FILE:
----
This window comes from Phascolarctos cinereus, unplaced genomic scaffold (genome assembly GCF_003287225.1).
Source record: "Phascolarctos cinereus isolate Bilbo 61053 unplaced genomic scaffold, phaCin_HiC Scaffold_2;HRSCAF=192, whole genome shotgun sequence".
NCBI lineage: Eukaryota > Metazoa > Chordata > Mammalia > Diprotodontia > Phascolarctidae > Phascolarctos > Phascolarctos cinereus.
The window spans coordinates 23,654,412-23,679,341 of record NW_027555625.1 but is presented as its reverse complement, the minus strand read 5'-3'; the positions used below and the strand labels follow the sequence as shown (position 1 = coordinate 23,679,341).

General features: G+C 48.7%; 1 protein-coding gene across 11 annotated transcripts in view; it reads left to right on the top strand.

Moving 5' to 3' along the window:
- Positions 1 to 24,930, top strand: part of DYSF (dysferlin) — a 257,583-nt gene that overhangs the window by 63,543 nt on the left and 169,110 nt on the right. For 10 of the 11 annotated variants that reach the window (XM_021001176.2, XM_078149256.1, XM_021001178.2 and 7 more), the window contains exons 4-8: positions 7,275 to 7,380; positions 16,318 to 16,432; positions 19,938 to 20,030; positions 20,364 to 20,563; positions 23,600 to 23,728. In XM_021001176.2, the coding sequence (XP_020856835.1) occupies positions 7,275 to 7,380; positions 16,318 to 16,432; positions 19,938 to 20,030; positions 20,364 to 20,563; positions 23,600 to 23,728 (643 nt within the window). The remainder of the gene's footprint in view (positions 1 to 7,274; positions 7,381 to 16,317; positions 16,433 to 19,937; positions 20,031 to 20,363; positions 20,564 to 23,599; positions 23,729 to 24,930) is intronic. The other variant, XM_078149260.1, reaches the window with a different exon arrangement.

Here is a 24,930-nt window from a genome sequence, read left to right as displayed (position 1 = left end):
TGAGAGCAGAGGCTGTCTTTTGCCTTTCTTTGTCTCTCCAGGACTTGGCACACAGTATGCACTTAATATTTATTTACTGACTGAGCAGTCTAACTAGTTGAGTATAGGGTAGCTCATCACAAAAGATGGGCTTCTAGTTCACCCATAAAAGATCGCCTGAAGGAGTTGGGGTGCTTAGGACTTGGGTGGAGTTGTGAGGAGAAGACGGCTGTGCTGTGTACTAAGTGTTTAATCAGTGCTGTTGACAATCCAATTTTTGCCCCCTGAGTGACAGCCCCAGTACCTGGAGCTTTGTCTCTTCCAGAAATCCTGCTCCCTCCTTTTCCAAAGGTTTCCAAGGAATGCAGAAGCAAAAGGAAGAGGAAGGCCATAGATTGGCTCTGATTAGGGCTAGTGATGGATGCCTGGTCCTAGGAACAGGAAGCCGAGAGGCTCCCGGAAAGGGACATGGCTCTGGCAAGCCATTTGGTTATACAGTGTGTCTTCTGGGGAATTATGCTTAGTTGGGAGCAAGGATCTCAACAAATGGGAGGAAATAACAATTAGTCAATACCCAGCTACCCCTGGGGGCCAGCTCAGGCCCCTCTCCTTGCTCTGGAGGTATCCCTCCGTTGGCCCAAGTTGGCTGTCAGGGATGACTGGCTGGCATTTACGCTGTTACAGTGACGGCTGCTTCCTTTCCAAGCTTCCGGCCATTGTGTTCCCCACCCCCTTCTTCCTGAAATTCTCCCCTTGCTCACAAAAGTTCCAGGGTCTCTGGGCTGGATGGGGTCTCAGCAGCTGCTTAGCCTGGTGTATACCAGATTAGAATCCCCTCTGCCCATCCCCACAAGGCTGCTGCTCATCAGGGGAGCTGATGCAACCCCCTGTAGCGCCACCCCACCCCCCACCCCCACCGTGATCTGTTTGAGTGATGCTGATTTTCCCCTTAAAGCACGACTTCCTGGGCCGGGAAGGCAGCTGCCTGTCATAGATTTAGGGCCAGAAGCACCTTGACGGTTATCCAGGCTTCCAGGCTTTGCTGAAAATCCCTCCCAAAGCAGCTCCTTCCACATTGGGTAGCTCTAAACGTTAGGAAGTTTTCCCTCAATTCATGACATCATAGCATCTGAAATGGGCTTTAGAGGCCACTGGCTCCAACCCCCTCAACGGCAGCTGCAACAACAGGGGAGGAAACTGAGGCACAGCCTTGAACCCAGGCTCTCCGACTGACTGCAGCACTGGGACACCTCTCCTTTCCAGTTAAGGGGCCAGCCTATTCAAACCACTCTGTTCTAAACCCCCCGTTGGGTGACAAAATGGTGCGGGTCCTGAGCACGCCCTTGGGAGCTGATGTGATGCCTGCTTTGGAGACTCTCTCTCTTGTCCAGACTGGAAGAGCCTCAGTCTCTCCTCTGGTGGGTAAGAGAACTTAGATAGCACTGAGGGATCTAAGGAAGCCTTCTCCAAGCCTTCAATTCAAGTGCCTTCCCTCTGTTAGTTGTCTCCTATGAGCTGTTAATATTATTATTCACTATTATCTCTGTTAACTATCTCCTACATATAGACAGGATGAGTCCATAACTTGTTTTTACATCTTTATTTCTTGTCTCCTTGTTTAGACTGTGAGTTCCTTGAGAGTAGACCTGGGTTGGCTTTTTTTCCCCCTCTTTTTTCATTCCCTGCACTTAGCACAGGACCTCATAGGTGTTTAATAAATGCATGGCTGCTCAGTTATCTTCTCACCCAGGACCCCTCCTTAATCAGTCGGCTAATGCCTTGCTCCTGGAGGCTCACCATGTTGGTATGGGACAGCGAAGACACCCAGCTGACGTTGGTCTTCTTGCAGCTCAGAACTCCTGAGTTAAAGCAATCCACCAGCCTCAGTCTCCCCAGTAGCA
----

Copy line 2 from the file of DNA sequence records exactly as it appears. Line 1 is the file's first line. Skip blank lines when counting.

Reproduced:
Source record: "Phascolarctos cinereus isolate Bilbo 61053 unplaced genomic scaffold, phaCin_HiC Scaffold_2;HRSCAF=192, whole genome shotgun sequence".